A more realistic relationship between covid 19 and hemopneumothorax
Even though the recent report documented the occurrence of hemopneumothorax in a patient who tested positive for covid 19 infection [1], the most likely underlying cause of hemopneumothorax in this patient was rupture of a vascular bulla, also exemplified by one of the cases previously reported by Ng et al. [2]. (Source: The American Journal of Emergency Medicine)
Source: The American Journal of Emergency Medicine - September 8, 2020 Category: Emergency Medicine Authors: Oscar M.P. Jolobe Source Type: research

Cardiopulmonary resuscitation in prone position: A scoping review
The ongoing pandemic of COVID-19 brought to the fore prone positioning as treatment for patients with acute respiratory failure. With the increasing number of patients in prone position, both spontaneously breathing and mechanically ventilated, cardiac arrest in this position is more likely to occur.This scoping review aimed to summarize the available evidence on cardiopulmonary resuscitation in prone position ( ‘reverse CPR’) and knowledge or research gaps to be further evaluated. The protocol of this scoping review was prospectively registered on 10th May 2020 in Open Science Framework (https://osf.io/nfuh9)....
Source: The American Journal of Emergency Medicine - September 8, 2020 Category: Emergency Medicine Authors: Alessandra Moscarelli, Pasquale Iozzo, Mariachiara Ippolito, Giulia Catalisano, Cesare Gregoretti, Antonino Giarratano, Enrico Baldi, Andrea Cortegiani Source Type: research

COVID-19 and emergency department volume: The patients return but have different characteristics
The objective of this study was to determine the impact of COVID-19 on ED metrics. (Source: The American Journal of Emergency Medicine)
Source: The American Journal of Emergency Medicine - September 8, 2020 Category: Emergency Medicine Authors: Zach Heppner, Jacob Shreffler, Andrew Polites, Adam Ross, J.J. Thomas, Martin Huecker Source Type: research

Cricket-related injuries treated in United States emergency departments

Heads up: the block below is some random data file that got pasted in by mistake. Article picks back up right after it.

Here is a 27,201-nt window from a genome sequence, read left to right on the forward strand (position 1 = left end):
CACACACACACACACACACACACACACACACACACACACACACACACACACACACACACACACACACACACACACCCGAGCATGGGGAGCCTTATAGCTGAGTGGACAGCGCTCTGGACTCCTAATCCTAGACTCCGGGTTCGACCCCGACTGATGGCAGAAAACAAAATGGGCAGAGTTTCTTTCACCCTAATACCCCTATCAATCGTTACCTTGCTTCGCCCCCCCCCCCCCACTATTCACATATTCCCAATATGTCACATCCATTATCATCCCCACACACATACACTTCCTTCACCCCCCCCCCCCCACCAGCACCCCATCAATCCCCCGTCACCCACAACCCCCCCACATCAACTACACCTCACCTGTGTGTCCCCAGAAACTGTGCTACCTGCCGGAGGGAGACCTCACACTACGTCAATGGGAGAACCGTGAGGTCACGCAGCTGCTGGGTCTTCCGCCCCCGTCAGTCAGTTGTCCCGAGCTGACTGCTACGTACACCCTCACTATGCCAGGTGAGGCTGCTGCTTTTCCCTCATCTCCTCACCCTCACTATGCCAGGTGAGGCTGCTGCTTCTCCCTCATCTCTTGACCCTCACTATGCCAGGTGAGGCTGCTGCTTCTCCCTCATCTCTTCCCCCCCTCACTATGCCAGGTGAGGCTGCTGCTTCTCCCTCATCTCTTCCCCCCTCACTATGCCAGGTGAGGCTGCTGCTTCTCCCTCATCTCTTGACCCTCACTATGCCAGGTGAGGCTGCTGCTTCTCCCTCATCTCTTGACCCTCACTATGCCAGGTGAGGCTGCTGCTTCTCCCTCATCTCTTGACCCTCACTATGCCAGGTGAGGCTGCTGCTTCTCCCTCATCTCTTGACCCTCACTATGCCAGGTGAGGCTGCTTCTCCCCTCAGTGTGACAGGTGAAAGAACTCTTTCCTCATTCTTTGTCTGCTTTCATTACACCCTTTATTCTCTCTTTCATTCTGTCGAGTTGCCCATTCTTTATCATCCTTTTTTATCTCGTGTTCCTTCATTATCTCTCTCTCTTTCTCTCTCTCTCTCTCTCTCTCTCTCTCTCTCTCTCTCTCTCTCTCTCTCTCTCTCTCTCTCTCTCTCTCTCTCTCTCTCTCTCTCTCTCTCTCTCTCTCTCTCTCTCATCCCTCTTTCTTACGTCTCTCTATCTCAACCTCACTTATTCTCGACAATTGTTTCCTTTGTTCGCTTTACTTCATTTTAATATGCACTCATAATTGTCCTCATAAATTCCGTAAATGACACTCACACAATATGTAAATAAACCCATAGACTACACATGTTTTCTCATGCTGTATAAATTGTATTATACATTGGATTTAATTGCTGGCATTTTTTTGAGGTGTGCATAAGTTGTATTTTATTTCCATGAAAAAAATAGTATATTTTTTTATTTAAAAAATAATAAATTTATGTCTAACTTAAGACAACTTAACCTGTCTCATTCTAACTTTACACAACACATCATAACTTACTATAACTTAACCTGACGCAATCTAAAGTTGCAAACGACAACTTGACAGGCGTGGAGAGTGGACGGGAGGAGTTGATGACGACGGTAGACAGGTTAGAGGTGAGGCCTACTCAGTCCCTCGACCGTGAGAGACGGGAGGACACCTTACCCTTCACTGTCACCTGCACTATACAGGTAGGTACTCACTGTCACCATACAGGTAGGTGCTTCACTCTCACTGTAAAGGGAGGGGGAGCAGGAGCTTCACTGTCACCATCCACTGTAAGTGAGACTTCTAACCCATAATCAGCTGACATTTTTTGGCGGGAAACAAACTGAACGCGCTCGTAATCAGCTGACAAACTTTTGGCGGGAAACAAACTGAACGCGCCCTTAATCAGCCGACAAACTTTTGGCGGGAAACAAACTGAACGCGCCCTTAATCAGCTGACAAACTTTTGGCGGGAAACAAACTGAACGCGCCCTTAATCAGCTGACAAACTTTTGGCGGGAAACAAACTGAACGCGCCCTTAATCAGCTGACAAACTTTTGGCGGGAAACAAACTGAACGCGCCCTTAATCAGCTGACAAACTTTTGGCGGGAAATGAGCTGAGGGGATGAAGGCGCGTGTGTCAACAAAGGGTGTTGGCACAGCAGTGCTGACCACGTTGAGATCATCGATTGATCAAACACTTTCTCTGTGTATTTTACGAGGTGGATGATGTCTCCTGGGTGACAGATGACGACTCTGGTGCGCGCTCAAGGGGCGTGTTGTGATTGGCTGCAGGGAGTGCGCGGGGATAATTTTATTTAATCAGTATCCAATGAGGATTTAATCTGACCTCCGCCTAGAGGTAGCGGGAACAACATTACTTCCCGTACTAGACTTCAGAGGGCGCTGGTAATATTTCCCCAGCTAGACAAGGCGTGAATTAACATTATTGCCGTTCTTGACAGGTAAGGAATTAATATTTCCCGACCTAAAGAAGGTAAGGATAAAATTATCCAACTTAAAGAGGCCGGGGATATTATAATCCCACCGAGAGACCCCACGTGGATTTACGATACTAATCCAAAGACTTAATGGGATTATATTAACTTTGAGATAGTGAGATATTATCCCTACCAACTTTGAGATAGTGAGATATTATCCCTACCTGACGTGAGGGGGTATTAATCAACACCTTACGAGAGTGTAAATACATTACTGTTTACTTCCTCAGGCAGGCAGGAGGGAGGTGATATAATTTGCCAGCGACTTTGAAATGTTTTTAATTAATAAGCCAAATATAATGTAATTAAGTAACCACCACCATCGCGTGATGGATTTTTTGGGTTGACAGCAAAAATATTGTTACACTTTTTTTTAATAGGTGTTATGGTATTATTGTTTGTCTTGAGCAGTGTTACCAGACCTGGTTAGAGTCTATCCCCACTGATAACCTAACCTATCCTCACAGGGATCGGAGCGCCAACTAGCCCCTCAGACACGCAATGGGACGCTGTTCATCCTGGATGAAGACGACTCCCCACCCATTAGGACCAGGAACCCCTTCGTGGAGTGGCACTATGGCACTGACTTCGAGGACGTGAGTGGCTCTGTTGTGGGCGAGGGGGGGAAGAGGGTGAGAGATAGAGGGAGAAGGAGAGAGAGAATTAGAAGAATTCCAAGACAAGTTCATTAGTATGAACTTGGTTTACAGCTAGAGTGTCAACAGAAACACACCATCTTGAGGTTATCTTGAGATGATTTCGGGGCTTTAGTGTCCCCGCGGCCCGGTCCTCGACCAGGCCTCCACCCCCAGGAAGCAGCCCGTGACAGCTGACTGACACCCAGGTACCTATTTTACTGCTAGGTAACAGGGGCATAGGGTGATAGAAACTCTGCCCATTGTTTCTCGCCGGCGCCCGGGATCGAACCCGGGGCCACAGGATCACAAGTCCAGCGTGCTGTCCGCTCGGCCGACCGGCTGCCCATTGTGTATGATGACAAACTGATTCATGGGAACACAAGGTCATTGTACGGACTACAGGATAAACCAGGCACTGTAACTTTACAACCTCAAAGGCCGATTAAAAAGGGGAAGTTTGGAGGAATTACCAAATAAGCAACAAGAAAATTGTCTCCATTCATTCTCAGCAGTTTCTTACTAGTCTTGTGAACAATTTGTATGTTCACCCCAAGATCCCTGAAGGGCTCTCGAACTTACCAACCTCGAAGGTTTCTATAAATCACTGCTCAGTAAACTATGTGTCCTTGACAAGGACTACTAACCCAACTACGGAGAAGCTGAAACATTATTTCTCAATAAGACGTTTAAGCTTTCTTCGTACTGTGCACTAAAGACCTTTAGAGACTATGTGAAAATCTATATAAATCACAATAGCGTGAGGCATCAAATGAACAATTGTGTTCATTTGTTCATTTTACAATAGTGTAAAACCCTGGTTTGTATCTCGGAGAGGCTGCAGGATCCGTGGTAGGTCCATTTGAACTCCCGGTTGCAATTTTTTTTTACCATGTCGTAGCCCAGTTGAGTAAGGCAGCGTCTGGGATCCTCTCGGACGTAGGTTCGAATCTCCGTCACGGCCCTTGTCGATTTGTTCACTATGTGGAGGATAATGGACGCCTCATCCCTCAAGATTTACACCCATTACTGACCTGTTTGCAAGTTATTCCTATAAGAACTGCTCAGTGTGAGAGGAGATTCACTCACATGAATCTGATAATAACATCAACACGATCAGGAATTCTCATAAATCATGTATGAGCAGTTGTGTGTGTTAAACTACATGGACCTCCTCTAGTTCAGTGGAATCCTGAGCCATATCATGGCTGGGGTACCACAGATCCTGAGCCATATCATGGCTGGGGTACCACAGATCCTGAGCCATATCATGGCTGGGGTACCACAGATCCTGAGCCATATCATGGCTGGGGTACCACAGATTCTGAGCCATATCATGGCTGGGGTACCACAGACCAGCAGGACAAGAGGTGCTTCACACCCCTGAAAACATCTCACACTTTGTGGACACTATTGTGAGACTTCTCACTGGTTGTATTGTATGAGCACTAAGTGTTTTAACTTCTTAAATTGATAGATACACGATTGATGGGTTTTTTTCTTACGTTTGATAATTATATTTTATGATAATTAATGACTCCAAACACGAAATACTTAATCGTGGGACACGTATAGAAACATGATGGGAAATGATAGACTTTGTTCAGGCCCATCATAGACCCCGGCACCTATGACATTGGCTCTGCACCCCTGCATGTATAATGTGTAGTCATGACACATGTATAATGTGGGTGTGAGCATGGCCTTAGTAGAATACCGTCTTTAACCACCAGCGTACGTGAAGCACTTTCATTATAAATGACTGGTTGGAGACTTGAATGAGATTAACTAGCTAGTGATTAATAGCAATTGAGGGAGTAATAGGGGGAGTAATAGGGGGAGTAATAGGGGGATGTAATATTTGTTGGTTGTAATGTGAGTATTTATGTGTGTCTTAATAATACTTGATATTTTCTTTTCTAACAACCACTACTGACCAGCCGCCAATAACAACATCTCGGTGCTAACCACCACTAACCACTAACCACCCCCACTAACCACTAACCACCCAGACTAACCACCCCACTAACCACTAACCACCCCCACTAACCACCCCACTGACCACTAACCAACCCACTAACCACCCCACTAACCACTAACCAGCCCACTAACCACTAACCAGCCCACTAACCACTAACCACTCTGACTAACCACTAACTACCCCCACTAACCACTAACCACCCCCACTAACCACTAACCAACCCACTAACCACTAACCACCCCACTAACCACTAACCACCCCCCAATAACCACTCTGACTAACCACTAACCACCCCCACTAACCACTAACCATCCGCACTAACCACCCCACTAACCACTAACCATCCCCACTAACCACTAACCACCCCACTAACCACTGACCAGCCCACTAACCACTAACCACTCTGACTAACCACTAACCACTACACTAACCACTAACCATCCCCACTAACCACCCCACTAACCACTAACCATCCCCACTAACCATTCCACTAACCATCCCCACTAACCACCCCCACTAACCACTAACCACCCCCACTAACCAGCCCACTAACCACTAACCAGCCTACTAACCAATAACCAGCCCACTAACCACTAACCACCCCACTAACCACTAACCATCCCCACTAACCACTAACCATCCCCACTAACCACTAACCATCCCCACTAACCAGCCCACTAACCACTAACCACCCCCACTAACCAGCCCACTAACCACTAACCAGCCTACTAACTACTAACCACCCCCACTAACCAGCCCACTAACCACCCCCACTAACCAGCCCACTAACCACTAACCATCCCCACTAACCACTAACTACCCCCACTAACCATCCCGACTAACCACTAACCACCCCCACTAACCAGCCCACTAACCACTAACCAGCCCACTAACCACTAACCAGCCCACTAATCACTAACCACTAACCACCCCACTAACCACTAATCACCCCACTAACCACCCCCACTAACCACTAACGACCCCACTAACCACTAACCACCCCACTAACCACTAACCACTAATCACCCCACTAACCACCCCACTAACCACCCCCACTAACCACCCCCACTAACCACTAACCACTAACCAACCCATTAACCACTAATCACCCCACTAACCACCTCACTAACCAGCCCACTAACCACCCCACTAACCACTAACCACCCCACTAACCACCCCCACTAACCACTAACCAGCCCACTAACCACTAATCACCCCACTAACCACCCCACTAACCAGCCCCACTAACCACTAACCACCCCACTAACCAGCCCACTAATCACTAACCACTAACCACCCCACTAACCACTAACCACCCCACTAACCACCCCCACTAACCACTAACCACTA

This study described cricket-related injuries treated at US emergency departments (EDs). (Source: The American Journal of Emergency Medicine)
Source: The American Journal of Emergency Medicine - September 8, 2020 Category: Emergency Medicine Authors: Mathias B. Forrester Source Type: research

Serum cholesterol as a predictor of mortality among the elderly patients with pneumonia in the emergency department
This study aimed to investigate the association between serum total cholesterol levels and the clinical outcomes of elderly patients with CAP. (Source: The American Journal of Emergency Medicine)
Source: The American Journal of Emergency Medicine - September 8, 2020 Category: Emergency Medicine Authors: Seok Hoon Ko, Jong Seok Lee, Sung Kyoo Kim, Ki Young Jeong Source Type: research

Predicting severe outcomes in Covid-19 related illness using only patient demographics, comorbidities and symptoms
Development of a risk-stratification model to predict severe Covid-19 related illness, using only presenting symptoms, comorbidities and demographic data. (Source: The American Journal of Emergency Medicine)
Source: The American Journal of Emergency Medicine - September 8, 2020 Category: Emergency Medicine Authors: Charles Ryan, Alexa Minc, Juan Caceres, Alexandra Balsalobre, Achal Dixit, Becky Ng, Florian Schmitzberger, Shabbir Syed-Abdul, Christopher Fung Source Type: research

Authors response to “A more realistic relationship between covid 19 and hemopneumothorax” (MS 24398)
Thank you for your comments on our case report and providing us with the opportunity to discuss the possible relationship between COVID-19 and hemopneumothorax. As new information about this disease surfaces daily, we as clinicians must strive to consider novel possibilities for pathophysiology. (Source: The American Journal of Emergency Medicine)
Source: The American Journal of Emergency Medicine - September 8, 2020 Category: Emergency Medicine Authors: Ann Long, Felipe Grimaldo Source Type: research

Siblings with pediatric sodium chlorite toxicity causing methemoglobinemia, renal failure and hemolytic anemia
Introduction: Over the past decade, Miracle Mineral Solution (sodium chlorite) has been promoted as a cure-all for many conditions. Case Report: A 9-year-old boy presented with his brother after they accidentally ingested a small amount of undiluted 22.4% sodium chlorite. Symptoms included nausea, vomiting, diarrhea, and dyspnea. Oxygen saturation remained 71% despite supplemental oxygen (15  L/min). The patient was noted to have dark chocolate-appearing serum, minimal urine output, diffuse pallor and cyanosis. (Source: The American Journal of Emergency Medicine)
Source: The American Journal of Emergency Medicine - September 7, 2020 Category: Emergency Medicine Authors: Jessica Zhen, Capt Usaf, Wael Hakmeh Source Type: research

The impact of COVID-19 pandemic on conducting emergency medicine clinical research
The COVID-19 pandemic challenges the status quo of conducting emergency medicine (EM) research [1]. Research generates new knowledge for the advancement of the medical field, abiding by ethical parameters [1-3]. As EM is on the frontlines of this global crisis, the aim of this correspondence is to consider the impacts of the COVID-19 pandemic on EM clinical research. (Source: The American Journal of Emergency Medicine)